A 60 sided 2D shape is a hexacontagon, and a 60 sided 3D object is a hexecontahedron. So, as deca- is x10 and deci is /10, we get hexecontisecond (or hexacontisecond). Unfortunately, no one will know what you're taking about.

A 60th of second is about 0.0166666667 seconds, or 16.6666667 milliseconds, or 17 ms.

You could also refer to it as 60 Herz or 60 Hz; meaning 60 times a second.

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Fractional seconds may be referred to as ticks, with duration either assumed from context, or explicitly given such as "60 ticks/second" or "50 ms ticks."

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There appears to be no such word; fractions of seconds are denoted, when necessary with terms like "millisecond" (0.001 seconds) and "microsecond" (0.000001 seconds).

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There are loads more, but femtoseconds and nanoseconds are fairly common, albeit quite brief. – FumbleFingers Dec 16 '11 at 3:51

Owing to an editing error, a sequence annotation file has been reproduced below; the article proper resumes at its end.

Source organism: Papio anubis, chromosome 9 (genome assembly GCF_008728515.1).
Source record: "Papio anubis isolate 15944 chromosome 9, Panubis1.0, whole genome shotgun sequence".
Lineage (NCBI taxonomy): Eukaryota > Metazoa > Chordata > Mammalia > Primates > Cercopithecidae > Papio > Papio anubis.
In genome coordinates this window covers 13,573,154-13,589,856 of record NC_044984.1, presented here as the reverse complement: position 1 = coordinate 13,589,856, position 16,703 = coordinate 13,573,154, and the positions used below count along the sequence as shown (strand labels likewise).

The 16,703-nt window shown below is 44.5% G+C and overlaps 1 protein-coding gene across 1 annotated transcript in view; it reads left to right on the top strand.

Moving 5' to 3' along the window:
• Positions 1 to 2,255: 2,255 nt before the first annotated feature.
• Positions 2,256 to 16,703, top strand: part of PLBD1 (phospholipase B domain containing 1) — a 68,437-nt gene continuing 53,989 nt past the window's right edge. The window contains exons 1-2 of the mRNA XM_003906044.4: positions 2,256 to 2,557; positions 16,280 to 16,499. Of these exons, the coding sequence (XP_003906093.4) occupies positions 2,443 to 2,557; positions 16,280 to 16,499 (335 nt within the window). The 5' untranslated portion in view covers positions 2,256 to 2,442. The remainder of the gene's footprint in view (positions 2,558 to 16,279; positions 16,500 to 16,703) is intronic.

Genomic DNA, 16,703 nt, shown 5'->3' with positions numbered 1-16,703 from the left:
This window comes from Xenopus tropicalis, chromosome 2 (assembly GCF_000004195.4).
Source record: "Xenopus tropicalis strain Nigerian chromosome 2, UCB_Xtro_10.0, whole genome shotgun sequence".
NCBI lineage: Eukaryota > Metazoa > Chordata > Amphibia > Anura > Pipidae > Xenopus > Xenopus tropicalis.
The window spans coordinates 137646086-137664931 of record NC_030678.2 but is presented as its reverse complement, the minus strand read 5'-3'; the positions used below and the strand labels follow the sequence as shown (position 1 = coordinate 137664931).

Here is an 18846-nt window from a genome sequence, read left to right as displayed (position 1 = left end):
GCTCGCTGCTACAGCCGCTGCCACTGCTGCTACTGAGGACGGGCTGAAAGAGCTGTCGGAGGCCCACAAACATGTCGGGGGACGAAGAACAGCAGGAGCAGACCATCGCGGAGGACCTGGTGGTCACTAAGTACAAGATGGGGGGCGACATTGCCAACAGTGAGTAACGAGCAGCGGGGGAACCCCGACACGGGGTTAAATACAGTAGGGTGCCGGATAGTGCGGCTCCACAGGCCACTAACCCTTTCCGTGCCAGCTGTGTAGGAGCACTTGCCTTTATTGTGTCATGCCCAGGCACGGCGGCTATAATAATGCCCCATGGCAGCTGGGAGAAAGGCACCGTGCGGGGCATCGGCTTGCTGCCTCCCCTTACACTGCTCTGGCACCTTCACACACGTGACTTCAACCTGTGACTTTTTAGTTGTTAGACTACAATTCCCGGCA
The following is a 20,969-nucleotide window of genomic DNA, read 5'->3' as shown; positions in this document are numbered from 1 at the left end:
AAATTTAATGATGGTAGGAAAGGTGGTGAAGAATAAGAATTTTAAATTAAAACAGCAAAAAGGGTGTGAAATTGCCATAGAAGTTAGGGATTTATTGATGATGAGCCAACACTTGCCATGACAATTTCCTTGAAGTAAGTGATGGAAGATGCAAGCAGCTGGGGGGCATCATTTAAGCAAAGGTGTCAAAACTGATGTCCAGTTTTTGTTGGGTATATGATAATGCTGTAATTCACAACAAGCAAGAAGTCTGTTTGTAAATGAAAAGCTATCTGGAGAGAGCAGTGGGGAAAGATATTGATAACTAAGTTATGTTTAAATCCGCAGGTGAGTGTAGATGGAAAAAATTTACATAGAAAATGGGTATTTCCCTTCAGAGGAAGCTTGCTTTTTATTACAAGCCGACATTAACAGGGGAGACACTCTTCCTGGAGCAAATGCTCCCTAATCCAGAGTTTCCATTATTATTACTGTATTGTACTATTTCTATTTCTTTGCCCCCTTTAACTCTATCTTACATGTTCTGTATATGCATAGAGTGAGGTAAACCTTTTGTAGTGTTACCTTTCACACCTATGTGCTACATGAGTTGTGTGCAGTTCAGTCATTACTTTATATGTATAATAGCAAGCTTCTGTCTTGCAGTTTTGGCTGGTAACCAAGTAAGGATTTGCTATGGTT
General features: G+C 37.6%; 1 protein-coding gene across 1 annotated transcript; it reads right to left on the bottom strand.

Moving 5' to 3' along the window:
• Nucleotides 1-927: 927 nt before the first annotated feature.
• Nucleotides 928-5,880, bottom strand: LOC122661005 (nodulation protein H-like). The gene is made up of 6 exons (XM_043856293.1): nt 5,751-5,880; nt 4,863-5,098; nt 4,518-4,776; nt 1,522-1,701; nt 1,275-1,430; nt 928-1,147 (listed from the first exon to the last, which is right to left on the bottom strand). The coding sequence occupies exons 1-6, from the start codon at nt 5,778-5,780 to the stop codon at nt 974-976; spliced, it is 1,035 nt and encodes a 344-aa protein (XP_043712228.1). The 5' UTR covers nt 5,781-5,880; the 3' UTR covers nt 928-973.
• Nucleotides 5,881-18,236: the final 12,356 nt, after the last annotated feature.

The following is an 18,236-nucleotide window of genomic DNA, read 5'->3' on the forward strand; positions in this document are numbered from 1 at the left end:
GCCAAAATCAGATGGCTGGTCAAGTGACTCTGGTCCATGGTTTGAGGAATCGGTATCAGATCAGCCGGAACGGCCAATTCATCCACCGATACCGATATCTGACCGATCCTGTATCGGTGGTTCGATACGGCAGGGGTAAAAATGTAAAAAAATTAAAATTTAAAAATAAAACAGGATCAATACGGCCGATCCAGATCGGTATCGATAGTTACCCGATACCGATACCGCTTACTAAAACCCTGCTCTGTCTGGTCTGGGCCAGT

True, but even milliseconds is already an order of magnitude smaller than the duration the OP is seeking a term for. – James McLeod Dec 16 '11 at 4:12

In some programming languages 1/60th of a second is a 'Step'

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A step not a tick, eh? Really? Which ones, and why? Pardon me, but I find this strangely interesting, and I’m curious. Is this related to a 60 hz power cycle? The only time-related subsecond interval I know of with an odd name is jiffy. – tchrist Apr 7 '14 at 13:08
A tick is usually implementation dependent. Meaning my computer and your computer do not agree with each other about how long a tick is, much less every other computer. Regardless, this answer would be much improved by a citation for which programming languages use the step concept. – Patrick M Apr 7 '14 at 17:14